Koukosoa of the Cochoquas1

M, #18894, b. circa 1630, d. 1689/90

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Last Edited21/10/2017
BirthOrigin*Koukosoa was most likely born in the area around modern day Saladanha Bay perhaps circa 1630. The date is estimated based on his leadership status in 1661.1 
Death*He died in 1689/90.1
(Leader2) PeopleGroup In 1657 Oedasoa and Gonnoma were leaders of the Cochoquas, a group whom Van Riebeeck described as living primarily in two groups. The first under Oedosoa living in the area surrounding Saladanha Bay, while Gonnoma lead the second group who lived somewhat inland from the first. Van Riebeeck said that together they numbered thousands of men, but does not mention women and children, whom together would most likely have outnumbered the men. Being pastoralists they moved frequently in accordance with the grazing needs of their herds. Included in their number was Koukosoa, who is described in the record as the chief of Oedasoa's kraals, the secunde of his army and his chief councillor. Among the members of the Cochoqua were the following: Namies.2 


  1. [S647] Precis of the archives of the Cape of Good Hope, Letters Despatched 1652-1662 to which are added land grants, attestations, Journal of voyage to Tristan da Cunha, names of freemen, &c. Vol III, H.C.V. Leibrandt; (Cape Town, South Africa: W.A. Richards & Sons, Government Printers, 1900), p.239-240. Hereinafter cited as Precis of the archives of the Cape of Good Hope.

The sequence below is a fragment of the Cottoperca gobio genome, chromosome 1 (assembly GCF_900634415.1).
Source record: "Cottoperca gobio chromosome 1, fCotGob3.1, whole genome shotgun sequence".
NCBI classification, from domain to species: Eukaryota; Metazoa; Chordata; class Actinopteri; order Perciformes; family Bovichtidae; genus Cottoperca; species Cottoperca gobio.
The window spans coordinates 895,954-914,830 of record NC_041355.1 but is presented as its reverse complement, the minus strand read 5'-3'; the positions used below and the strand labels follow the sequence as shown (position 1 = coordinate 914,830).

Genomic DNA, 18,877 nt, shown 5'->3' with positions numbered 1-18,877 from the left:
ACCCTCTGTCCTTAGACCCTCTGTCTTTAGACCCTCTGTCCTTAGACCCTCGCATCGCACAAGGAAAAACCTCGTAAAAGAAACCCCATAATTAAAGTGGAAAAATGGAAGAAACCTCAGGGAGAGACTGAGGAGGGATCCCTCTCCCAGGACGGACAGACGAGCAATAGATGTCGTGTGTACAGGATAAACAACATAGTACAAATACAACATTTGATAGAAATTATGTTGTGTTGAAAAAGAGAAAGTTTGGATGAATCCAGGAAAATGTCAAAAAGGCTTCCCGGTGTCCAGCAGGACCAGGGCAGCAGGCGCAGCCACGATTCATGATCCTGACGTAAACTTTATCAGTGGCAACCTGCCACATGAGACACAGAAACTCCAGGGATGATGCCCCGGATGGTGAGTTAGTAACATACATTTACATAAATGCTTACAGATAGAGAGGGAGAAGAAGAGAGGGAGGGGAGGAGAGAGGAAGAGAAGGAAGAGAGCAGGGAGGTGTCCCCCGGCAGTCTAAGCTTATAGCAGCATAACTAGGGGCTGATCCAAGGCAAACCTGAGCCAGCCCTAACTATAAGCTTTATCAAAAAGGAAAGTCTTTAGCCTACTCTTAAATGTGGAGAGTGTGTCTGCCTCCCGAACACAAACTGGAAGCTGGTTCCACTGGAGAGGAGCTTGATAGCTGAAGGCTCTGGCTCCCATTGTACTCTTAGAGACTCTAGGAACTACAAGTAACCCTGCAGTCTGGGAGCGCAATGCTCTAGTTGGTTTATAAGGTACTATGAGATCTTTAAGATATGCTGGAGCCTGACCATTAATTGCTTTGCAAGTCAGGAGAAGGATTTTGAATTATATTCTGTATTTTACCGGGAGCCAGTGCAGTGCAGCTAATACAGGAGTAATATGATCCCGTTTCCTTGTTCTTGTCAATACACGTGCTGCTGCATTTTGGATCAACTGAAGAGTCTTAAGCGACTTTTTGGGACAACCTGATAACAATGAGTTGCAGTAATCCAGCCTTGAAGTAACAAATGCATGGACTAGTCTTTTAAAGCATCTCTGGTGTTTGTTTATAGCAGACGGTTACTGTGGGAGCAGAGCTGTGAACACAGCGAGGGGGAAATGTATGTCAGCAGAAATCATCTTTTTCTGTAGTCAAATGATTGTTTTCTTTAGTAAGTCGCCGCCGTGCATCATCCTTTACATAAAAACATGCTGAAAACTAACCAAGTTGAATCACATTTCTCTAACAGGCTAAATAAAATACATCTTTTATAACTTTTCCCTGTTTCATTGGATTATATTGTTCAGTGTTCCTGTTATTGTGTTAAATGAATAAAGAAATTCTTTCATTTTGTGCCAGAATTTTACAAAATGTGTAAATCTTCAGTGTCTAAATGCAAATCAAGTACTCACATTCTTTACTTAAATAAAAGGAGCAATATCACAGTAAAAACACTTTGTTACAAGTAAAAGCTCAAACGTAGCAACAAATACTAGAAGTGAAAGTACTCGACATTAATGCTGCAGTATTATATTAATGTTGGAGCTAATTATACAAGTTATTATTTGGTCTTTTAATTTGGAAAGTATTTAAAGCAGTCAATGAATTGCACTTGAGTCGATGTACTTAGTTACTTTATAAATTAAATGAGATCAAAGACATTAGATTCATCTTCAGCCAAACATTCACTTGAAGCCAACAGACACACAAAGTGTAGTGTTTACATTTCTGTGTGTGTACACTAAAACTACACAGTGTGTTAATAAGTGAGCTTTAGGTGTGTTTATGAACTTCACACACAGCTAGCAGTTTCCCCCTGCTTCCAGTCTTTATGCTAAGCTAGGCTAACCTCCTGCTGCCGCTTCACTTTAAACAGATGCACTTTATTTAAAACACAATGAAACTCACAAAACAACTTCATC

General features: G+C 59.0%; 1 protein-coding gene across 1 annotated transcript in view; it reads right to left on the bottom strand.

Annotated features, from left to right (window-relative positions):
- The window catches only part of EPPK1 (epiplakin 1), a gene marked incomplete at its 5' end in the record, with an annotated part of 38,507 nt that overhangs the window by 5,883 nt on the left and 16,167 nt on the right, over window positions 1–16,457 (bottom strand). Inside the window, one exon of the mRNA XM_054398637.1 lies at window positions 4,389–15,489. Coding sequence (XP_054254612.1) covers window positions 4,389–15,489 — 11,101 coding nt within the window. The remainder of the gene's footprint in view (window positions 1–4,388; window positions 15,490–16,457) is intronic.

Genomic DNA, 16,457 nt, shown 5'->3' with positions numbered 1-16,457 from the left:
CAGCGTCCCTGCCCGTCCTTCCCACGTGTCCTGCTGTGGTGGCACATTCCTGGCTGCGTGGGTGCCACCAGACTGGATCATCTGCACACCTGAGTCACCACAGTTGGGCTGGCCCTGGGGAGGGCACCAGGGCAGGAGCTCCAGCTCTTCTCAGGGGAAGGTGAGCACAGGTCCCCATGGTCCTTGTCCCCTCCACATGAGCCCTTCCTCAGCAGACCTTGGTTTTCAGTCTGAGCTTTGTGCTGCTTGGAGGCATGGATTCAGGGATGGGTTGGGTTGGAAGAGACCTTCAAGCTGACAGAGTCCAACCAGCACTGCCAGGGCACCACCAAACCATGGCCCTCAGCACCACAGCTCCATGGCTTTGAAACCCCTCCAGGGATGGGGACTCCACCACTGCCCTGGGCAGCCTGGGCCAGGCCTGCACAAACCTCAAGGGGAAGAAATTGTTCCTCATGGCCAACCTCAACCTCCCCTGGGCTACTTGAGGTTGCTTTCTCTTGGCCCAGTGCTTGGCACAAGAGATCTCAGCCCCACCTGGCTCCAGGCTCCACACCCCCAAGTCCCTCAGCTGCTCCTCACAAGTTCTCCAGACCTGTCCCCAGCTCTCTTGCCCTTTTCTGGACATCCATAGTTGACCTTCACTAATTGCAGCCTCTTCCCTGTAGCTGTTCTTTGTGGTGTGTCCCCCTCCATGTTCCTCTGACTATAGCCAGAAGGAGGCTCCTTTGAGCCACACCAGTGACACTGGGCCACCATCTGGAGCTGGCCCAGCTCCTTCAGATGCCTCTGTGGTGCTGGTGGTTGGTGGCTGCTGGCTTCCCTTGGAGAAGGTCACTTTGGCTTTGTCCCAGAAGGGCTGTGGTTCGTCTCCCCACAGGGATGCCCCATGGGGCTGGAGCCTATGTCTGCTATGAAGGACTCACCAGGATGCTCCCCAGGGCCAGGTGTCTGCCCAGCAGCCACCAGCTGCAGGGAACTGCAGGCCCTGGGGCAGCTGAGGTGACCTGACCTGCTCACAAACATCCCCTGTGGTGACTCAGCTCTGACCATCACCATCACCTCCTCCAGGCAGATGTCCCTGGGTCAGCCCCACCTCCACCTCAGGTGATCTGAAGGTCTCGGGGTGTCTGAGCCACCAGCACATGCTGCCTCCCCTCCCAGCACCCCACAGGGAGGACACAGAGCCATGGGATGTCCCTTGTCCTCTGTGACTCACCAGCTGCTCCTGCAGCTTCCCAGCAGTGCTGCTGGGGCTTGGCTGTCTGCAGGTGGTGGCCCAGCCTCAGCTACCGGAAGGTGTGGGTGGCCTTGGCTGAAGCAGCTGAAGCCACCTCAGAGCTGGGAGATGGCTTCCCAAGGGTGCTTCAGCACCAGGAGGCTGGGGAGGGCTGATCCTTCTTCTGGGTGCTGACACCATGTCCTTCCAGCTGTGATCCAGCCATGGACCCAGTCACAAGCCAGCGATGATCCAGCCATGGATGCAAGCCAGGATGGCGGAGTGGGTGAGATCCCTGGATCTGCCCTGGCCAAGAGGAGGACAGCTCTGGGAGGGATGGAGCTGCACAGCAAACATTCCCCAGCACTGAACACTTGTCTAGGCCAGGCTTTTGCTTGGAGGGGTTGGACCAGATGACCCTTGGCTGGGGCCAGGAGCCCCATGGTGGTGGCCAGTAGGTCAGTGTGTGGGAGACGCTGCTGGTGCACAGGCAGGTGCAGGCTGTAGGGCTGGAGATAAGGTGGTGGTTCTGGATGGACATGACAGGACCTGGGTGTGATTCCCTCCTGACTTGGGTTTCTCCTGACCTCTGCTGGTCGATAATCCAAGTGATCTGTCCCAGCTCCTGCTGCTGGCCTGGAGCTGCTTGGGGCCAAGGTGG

2. [S646] Precis of the archives of the Cape of Good Hope, JVR Journal II, 1656-1658, H.C.V. Leibrandt; (Cape Town, South Africa: W. A. Richards & Sons, Government Printers, Castle Street, 1897), p.80: We gathered that there was an emperor or king, who rulled over all the Cape natives and called by them Chobona. He lived far inland, and isl rich inl gold, which they called "Chory," and which is taken out of the sand. They also know to coin and stamp the coins, which they made as big as, or even bigger than, the palms of the hands.
    p.89: but when we said that the large majority of Saldanhars considered the Chobona as their king, he replied that they were mad, as the great chief was the old stout man named Gogosy who lived among the biggest troop of the Caapmen, and who was acknowledged as such by all who dwelt on this side of the Great Berg River, ...
    p.90: They had long hanging but no curled hair, as the Hottentoos.. Hereinafter cited as Precis of the archives, JVR Journal II 1656-1658.

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